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Including but not limited to

Discussion in 'Consumer Law, Contracts, Warranties' started by Andrew Heller, Apr 3, 2019.

  1. Andrew Heller

    Andrew Heller Law Topic Starter New Member

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    New York

    A new piece of legislation was recently approved that outlines the approval process of a specific type of home care agency.

    The wording is as follows:

    "Fiscal intermediary" means an entity that provides fiscal intermediary services and has a contract for providing such services with the department of health. Eligible applicants for contracts shall be entities that are capable of appropriately providing fiscal intermediary services, performing the responsibilities of a fiscal intermediary, and complying with this section, including but not limited to entities that:
    (A) are a service center for independent living under section one
    thousand one hundred twenty-one of the education law; or
    (B) have been established as fiscal intermediaries prior to January
    first, two thousand twelve and have been continuously providing such
    services for eligible individuals under this section.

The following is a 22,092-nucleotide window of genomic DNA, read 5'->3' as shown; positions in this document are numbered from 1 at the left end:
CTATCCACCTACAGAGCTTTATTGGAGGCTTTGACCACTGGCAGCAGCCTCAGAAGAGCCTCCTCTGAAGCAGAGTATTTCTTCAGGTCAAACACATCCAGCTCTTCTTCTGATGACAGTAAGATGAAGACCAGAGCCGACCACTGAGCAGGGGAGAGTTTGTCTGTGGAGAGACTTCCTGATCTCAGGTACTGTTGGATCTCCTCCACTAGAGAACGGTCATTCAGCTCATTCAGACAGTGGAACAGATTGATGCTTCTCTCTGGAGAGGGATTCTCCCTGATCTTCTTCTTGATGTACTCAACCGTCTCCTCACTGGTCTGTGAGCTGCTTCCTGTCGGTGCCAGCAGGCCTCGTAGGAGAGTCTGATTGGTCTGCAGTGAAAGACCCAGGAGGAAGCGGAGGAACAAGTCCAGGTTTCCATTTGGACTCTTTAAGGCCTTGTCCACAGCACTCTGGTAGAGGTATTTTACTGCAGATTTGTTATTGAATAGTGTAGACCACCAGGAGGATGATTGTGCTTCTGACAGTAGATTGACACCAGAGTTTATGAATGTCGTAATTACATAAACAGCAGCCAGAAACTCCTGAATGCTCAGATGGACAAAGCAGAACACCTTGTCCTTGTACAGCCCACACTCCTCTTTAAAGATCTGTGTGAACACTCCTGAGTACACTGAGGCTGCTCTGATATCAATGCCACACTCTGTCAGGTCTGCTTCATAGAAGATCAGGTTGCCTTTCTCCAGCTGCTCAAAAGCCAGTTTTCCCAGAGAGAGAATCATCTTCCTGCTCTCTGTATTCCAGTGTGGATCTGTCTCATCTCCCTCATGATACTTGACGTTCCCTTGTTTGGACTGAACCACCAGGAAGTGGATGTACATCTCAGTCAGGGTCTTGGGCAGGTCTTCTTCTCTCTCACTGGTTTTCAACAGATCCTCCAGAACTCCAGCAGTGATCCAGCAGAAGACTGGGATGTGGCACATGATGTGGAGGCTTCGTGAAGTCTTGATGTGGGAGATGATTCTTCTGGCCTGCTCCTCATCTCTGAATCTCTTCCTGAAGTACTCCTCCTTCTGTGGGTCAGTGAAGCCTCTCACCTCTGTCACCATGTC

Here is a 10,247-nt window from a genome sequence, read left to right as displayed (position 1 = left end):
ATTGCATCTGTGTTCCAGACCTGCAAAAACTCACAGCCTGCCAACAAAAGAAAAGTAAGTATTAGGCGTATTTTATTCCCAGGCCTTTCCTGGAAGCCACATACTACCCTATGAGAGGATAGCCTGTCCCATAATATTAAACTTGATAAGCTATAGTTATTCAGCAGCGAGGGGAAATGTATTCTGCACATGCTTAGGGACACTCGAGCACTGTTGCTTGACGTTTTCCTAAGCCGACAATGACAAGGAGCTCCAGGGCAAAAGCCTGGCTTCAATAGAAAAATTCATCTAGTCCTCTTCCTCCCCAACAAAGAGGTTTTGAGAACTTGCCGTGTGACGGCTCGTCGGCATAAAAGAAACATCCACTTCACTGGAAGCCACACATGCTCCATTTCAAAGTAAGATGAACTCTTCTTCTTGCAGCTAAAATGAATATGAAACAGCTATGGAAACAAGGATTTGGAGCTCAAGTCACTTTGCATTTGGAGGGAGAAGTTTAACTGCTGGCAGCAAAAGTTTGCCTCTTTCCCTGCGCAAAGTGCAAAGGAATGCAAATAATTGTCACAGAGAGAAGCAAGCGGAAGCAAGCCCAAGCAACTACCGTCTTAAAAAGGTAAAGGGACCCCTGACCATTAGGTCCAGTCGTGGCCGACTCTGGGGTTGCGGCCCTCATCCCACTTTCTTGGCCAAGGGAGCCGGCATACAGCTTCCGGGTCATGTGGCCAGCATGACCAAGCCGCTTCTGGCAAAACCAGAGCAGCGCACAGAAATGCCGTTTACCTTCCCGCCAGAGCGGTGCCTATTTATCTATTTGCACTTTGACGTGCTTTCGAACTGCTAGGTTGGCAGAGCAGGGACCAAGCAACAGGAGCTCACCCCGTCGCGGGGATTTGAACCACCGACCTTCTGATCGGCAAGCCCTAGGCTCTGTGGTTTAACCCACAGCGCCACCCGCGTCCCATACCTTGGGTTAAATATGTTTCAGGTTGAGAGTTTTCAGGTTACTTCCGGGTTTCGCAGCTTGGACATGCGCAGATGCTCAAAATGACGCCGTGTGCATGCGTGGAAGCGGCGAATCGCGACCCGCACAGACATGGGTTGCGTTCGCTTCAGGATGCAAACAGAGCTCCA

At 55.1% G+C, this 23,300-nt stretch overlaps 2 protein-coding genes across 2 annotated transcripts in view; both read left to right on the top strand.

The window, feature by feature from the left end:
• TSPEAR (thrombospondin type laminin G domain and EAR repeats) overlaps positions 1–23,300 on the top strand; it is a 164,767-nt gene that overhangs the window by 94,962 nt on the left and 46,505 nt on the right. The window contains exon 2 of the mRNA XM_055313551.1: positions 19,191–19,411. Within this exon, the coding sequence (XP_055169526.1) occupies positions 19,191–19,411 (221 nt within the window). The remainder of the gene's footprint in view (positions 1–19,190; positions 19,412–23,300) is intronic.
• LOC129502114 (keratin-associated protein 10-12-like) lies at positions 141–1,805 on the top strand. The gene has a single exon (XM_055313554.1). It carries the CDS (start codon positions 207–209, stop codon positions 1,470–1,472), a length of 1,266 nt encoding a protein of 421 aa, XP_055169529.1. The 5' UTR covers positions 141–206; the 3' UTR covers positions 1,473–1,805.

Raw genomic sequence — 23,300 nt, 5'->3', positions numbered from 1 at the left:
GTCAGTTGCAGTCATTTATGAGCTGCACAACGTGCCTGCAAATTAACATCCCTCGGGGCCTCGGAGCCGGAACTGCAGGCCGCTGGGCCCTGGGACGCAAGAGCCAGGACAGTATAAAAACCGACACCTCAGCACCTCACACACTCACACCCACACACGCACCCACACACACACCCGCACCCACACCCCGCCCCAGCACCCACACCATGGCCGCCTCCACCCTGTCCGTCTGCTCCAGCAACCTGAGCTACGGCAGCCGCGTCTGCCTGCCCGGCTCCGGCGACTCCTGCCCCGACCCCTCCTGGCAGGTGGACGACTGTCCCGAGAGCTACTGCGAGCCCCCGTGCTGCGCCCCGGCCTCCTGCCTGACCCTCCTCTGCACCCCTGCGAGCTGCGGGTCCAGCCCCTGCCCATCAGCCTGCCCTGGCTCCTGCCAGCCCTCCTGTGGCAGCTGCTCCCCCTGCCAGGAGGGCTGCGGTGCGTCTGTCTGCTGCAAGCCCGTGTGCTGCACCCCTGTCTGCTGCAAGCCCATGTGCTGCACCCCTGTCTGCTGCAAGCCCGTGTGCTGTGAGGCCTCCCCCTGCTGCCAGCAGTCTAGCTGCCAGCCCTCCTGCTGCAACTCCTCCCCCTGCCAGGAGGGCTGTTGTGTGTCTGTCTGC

My question is in regards to the last part 'including but not limited to' A or B.

    How should this be interpreted? If an entity wants to become a Fiscal Intermediary, do they have to satisfy requiement A or B.

    Or does 'but not limited' mean that even if an aspiring entity does not satisfy A and B there will may be other criteria established for approval?

    Any insights would be greatly appreciated!
  2. zddoodah

    zddoodah Well-Known Member

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    The "but not limited to" language means that an entity could, in theory, be an "eligible applicant" without being an entity described in A or B. How this will play out in practice is anyone's guess.
    Andrew Heller likes this.
  3. army judge

    army judge Super Moderator

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    If you're inquiring because you are in such a business, or plan to open such a business, you should retain a business attorney to address all of your business' concerns and issues.

    On the other hand, if you're inquiring because you're a concerned citizen, you might first contact your state elected representative, state senator, your governor, or Lt. Governor, or any other state official for guidance and instruction about the law.

    Another great resource could be your state Attorney General's Office.

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